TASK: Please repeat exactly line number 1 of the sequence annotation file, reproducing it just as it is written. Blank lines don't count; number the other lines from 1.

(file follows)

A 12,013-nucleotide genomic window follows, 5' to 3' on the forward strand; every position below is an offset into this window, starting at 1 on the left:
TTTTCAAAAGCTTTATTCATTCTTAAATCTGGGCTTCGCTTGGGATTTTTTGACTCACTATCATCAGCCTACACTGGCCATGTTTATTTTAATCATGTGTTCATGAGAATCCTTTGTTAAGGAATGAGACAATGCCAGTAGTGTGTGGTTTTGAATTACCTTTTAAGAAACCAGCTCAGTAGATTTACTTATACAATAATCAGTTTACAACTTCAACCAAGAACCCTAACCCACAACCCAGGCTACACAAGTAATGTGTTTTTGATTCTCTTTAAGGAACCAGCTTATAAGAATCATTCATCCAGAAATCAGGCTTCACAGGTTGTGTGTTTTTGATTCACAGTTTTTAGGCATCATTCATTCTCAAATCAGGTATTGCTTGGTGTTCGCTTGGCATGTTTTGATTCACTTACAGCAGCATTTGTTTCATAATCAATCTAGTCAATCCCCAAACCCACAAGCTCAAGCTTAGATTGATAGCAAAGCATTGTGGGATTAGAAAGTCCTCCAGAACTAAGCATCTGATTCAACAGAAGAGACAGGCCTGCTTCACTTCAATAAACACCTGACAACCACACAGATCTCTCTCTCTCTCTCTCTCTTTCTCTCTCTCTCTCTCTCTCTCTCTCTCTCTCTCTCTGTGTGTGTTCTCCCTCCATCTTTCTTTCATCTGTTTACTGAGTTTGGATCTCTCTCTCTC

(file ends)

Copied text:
A 12,013-nucleotide genomic window follows, 5' to 3' on the forward strand; every position below is an offset into this window, starting at 1 on the left: